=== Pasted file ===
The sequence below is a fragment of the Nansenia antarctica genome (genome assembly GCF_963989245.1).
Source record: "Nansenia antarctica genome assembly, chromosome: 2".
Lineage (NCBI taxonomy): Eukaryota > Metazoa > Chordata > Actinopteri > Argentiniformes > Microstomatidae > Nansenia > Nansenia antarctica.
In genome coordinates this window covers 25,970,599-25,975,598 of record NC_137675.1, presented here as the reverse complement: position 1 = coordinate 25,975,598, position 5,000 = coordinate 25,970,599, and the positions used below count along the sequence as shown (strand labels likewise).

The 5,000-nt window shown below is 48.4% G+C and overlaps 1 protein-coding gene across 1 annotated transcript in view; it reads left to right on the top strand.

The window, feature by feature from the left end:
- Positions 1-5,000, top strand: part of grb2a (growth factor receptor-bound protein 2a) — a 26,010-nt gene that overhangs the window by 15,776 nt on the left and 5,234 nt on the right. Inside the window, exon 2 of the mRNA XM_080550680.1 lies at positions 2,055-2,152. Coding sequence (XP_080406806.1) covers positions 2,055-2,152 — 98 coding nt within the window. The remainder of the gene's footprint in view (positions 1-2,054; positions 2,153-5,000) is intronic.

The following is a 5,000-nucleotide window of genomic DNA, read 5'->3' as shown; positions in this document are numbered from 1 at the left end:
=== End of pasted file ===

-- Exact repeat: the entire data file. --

The sequence below is a fragment of the Nansenia antarctica genome (genome assembly GCF_963989245.1).
Source record: "Nansenia antarctica genome assembly, chromosome: 2".
Lineage (NCBI taxonomy): Eukaryota > Metazoa > Chordata > Actinopteri > Argentiniformes > Microstomatidae > Nansenia > Nansenia antarctica.
In genome coordinates this window covers 25,970,599-25,975,598 of record NC_137675.1, presented here as the reverse complement: position 1 = coordinate 25,975,598, position 5,000 = coordinate 25,970,599, and the positions used below count along the sequence as shown (strand labels likewise).

The 5,000-nt window shown below is 48.4% G+C and overlaps 1 protein-coding gene across 1 annotated transcript in view; it reads left to right on the top strand.

The window, feature by feature from the left end:
- Positions 1-5,000, top strand: part of grb2a (growth factor receptor-bound protein 2a) — a 26,010-nt gene that overhangs the window by 15,776 nt on the left and 5,234 nt on the right. Inside the window, exon 2 of the mRNA XM_080550680.1 lies at positions 2,055-2,152. Coding sequence (XP_080406806.1) covers positions 2,055-2,152 — 98 coding nt within the window. The remainder of the gene's footprint in view (positions 1-2,054; positions 2,153-5,000) is intronic.

The following is a 5,000-nucleotide window of genomic DNA, read 5'->3' as shown; positions in this document are numbered from 1 at the left end: